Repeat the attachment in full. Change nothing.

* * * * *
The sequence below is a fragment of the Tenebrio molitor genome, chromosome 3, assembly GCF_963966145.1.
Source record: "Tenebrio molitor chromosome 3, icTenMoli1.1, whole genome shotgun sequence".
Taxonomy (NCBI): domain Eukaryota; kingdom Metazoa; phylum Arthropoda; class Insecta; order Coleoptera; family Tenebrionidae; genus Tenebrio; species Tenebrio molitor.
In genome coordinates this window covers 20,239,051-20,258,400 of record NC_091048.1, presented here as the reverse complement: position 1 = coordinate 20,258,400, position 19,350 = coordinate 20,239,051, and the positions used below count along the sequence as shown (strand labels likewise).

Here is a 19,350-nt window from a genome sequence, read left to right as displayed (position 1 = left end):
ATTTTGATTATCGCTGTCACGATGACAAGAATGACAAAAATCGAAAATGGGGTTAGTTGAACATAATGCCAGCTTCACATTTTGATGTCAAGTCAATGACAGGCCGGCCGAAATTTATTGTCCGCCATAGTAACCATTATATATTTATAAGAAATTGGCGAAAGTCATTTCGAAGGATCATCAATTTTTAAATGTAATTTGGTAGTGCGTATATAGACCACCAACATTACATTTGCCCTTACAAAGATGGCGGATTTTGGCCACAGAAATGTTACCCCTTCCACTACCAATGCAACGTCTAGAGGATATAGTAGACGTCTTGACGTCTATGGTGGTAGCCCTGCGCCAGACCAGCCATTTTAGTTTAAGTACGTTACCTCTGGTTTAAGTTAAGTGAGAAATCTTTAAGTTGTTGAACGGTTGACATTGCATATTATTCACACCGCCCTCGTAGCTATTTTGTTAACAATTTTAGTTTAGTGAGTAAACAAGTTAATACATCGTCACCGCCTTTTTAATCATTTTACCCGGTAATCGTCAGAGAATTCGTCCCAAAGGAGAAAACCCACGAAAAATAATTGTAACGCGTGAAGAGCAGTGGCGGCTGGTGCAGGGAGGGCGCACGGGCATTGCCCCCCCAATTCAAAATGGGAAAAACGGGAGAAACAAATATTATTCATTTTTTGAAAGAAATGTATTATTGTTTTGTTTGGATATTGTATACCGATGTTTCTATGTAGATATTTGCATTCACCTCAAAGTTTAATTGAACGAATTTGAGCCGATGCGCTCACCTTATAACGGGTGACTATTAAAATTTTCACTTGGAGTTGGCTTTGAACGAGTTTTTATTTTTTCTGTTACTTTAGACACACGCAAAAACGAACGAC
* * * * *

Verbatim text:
The sequence below is a fragment of the Tenebrio molitor genome, chromosome 3, assembly GCF_963966145.1.
Source record: "Tenebrio molitor chromosome 3, icTenMoli1.1, whole genome shotgun sequence".
Taxonomy (NCBI): domain Eukaryota; kingdom Metazoa; phylum Arthropoda; class Insecta; order Coleoptera; family Tenebrionidae; genus Tenebrio; species Tenebrio molitor.
In genome coordinates this window covers 20,239,051-20,258,400 of record NC_091048.1, presented here as the reverse complement: position 1 = coordinate 20,258,400, position 19,350 = coordinate 20,239,051, and the positions used below count along the sequence as shown (strand labels likewise).

Here is a 19,350-nt window from a genome sequence, read left to right as displayed (position 1 = left end):
ATTTTGATTATCGCTGTCACGATGACAAGAATGACAAAAATCGAAAATGGGGTTAGTTGAACATAATGCCAGCTTCACATTTTGATGTCAAGTCAATGACAGGCCGGCCGAAATTTATTGTCCGCCATAGTAACCATTATATATTTATAAGAAATTGGCGAAAGTCATTTCGAAGGATCATCAATTTTTAAATGTAATTTGGTAGTGCGTATATAGACCACCAACATTACATTTGCCCTTACAAAGATGGCGGATTTTGGCCACAGAAATGTTACCCCTTCCACTACCAATGCAACGTCTAGAGGATATAGTAGACGTCTTGACGTCTATGGTGGTAGCCCTGCGCCAGACCAGCCATTTTAGTTTAAGTACGTTACCTCTGGTTTAAGTTAAGTGAGAAATCTTTAAGTTGTTGAACGGTTGACATTGCATATTATTCACACCGCCCTCGTAGCTATTTTGTTAACAATTTTAGTTTAGTGAGTAAACAAGTTAATACATCGTCACCGCCTTTTTAATCATTTTACCCGGTAATCGTCAGAGAATTCGTCCCAAAGGAGAAAACCCACGAAAAATAATTGTAACGCGTGAAGAGCAGTGGCGGCTGGTGCAGGGAGGGCGCACGGGCATTGCCCCCCCAATTCAAAATGGGAAAAACGGGAGAAACAAATATTATTCATTTTTTGAAAGAAATGTATTATTGTTTTGTTTGGATATTGTATACCGATGTTTCTATGTAGATATTTGCATTCACCTCAAAGTTTAATTGAACGAATTTGAGCCGATGCGCTCACCTTATAACGGGTGACTATTAAAATTTTCACTTGGAGTTGGCTTTGAACGAGTTTTTATTTTTTCTGTTACTTTAGACACACGCAAAAACGAACGAC